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Debugging

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Debugging C++  
This chapter describes how dbx handles C++ exceptions and debugging C++ templates, including a summary of commands used when completing these tasks and examples with code samples. It is organized into the following sections: Using dbx with C++, Exception Handling in dbx, Debugging With C++ Templates, Command Reference.
Submitted: Feb 13, 2000
Debugging in C++  
In this lab we'll get away from VisualWorks for a while and try playing with C++. Hopefully, after doing this lab you'll have a better feel for the C++ language in general; the relationship between C++ and Smalltalk; how to code in C++; how to compile and run a C++ program. The procedure is pretty simple. Save the buggy C++ source code and call it library.cc just so that we can refer to it by that name throughout this document. Then open up a UNIX shell window on your workstation. You will use it to compile (and maybe edit) the program.
Submitted: Feb 13, 2000
KAI C++ Debugger  
The KAI C++ Debugger is an entirely new debugger, designed and implemented specifically for C++ programming, providing access to C++ features directly. Debugging a C++ program as if it was a C program is a thing of the past with the KAI C++ Debugger. The KAI C++ Debugger handles any ISO Standard C++ program compiled by KAI C++ in a uniform manner across all supported platforms. Learning a new debugger when you move from platform to platform is a thing of the past with the KAI C++ Debugger. The KAI C++ Debugger has a simple GUI interface that simplifies many ordinary debugging tasks.
Submitted: Feb 14, 2000
A First Look at C++ Program Analyzers  
C++ has a well-deserved reputation for power and flexibility. It has an equally well-deserved reputation for complexity; its gotchas are legion. For example, omitting a virtual destructor in a base class typically leads to incomplete destruction of derived class objects when they are deleted through base class pointers. Experienced C++ programmers learn to avoid these kinds of problematic constructs, but experience should not really be necessary: troublesome C++ can often be detected by static analysis, i.e., by tools that parse and analyze C++ source code. Such tools are becoming widely available, and during the summer and fall of 1996, we undertook an investigation to identify these tools and to assess their capabilities. In this article, we summarize the initial results of our investigation.
Submitted: Jan 11, 2000
Debugging and Tuning  
If debugging a service were simply a matter of setting a few breakpoints and hitting F5, like you would for a normal executable, there wouldn't be much to talk about on the topic. We've all used Visual C++'s interactive debugger, and by now we're probably experts at doing so. Unfortunately, that experience is not going to be much help here. In this chapter will be shown you a number of different techniques that you can use to work around these problems, and then focus on some more general issues that can help to keep you out of trouble in the first place.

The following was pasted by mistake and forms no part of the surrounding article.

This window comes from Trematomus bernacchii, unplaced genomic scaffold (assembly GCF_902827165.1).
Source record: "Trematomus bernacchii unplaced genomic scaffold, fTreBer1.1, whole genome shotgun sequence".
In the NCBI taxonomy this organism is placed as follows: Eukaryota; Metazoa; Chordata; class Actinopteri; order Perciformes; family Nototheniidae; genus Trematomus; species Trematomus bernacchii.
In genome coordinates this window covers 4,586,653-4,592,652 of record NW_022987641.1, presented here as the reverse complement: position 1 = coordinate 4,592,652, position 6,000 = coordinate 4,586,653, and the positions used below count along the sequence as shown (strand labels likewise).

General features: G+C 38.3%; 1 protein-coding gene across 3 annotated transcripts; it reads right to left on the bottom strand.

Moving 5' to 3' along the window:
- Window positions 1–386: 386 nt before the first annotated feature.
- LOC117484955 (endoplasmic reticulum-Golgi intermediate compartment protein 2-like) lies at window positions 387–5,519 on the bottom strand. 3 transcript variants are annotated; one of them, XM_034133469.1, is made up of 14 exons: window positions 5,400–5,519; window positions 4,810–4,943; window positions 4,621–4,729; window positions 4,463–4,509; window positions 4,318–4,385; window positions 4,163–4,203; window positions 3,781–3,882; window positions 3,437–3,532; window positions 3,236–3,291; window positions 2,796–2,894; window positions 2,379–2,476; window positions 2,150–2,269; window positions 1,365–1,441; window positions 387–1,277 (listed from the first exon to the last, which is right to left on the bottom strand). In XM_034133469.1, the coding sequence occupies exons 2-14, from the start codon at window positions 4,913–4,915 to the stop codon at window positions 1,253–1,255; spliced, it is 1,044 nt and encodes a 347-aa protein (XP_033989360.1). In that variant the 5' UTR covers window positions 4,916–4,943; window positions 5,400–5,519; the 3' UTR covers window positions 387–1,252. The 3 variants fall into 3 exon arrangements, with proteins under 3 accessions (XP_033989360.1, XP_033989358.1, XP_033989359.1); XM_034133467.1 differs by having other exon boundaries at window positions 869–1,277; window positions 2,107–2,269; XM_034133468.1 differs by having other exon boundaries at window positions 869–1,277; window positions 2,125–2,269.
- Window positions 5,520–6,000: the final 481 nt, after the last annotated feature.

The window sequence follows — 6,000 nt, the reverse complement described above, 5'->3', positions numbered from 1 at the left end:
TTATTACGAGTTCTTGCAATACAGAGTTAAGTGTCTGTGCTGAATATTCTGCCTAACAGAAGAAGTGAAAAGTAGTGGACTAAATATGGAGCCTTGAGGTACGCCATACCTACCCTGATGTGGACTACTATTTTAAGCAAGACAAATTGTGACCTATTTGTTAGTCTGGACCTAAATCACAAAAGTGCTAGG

Submitted: Feb 14, 2000
ArrayDebugView-Add-In  
The ArrayDebugView-Add-In extends Visual Studio and adds graphical view capabilities to the C/C++-debugger. You can plot the data from any array by specifying a pointer expression and a length. Features: Zoom-function, a cursor, saving to a file, support for all complex numbers and stride. (Licence: GNU GPL)
Submitted: Nov 11, 2002
Debugging Programs in Pascal, C, C++ and Fortran  
It's not uncommon for over 50% of programming time to be spent of debugging. This document looks at various techniques and utilities (particularly wdb) that aid debugging. It will be useful to you if your program compiles but doesn't do what you expect when you run it.
Submitted: Feb 13, 2000
D-Lib  
The D-Lib library provides a set of easy-to-use but powerful and easily configurable tools to perform a C/C++ programmer's daily debug as well as diagnostics needed by a system tester/maintainer. In fact the use of the D-Lib library gives very flexible debug printing with both compile-time and run-time management and also possibility to turn on/off (even run-time) some pieces of code without any recompilation. You can download from this site the sources, documentation and test/demo sources.
Submitted: Nov 28, 1999
EDM/2 - Debugging Classes in Borland C++  
When using Borland C++ for OS/2 I quickly found out that there are certain problems involved when debugging programs. Several of these were related to my programs, several were of a nature general to debugging and some were and are very specific problems due to Borland's debugger. The second type of problems manifested themselves in a context of Murphy's law: Everything goes wrong when you expect it the least, meaning your program has a fault especially when you are not debugging it. The third category meant that when debugging rather often, not only my program would crash but also the debugger.
Submitted: Feb 13, 2000
ABSTRACTS: Sixth USENIX C++ Conference  
Most debuggers do not support an object-oriented debugging model. A debugger should be able to provide the view that each object is an independent entity with its own breakpoint behavior. We also would like the debugger to plant a breakpoint on the "right" member function when a polymorphic identifier is involved. The technology used in most C++ implementations does not support these features as well as the rich run-time environments commonly provided for symbolic languages. This paper introduces the need for such constructs, and presents algorithms that can be used to implement them in the framework of common symbolic debuggers.
Submitted: Feb 13, 2000



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